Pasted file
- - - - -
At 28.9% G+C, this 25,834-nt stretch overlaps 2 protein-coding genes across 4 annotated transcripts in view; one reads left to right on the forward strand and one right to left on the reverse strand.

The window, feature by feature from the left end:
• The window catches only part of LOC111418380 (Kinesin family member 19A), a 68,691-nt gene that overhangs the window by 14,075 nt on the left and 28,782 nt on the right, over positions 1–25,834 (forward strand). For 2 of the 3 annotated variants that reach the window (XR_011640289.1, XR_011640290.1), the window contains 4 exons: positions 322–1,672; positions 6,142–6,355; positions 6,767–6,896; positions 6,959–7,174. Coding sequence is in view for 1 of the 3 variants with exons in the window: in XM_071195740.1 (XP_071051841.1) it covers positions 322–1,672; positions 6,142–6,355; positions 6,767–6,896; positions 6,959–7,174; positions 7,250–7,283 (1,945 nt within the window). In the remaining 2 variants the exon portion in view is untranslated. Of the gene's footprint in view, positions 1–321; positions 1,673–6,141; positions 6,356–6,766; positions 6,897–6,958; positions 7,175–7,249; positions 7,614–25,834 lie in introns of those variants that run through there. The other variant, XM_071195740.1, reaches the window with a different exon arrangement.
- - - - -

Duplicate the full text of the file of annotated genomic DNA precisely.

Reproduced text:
At 28.9% G+C, this 25,834-nt stretch overlaps 2 protein-coding genes across 4 annotated transcripts in view; one reads left to right on the forward strand and one right to left on the reverse strand.

The window, feature by feature from the left end:
• The window catches only part of LOC111418380 (Kinesin family member 19A), a 68,691-nt gene that overhangs the window by 14,075 nt on the left and 28,782 nt on the right, over positions 1–25,834 (forward strand). For 2 of the 3 annotated variants that reach the window (XR_011640289.1, XR_011640290.1), the window contains 4 exons: positions 322–1,672; positions 6,142–6,355; positions 6,767–6,896; positions 6,959–7,174. Coding sequence is in view for 1 of the 3 variants with exons in the window: in XM_071195740.1 (XP_071051841.1) it covers positions 322–1,672; positions 6,142–6,355; positions 6,767–6,896; positions 6,959–7,174; positions 7,250–7,283 (1,945 nt within the window). In the remaining 2 variants the exon portion in view is untranslated. Of the gene's footprint in view, positions 1–321; positions 1,673–6,141; positions 6,356–6,766; positions 6,897–6,958; positions 7,175–7,249; positions 7,614–25,834 lie in introns of those variants that run through there. The other variant, XM_071195740.1, reaches the window with a different exon arrangement.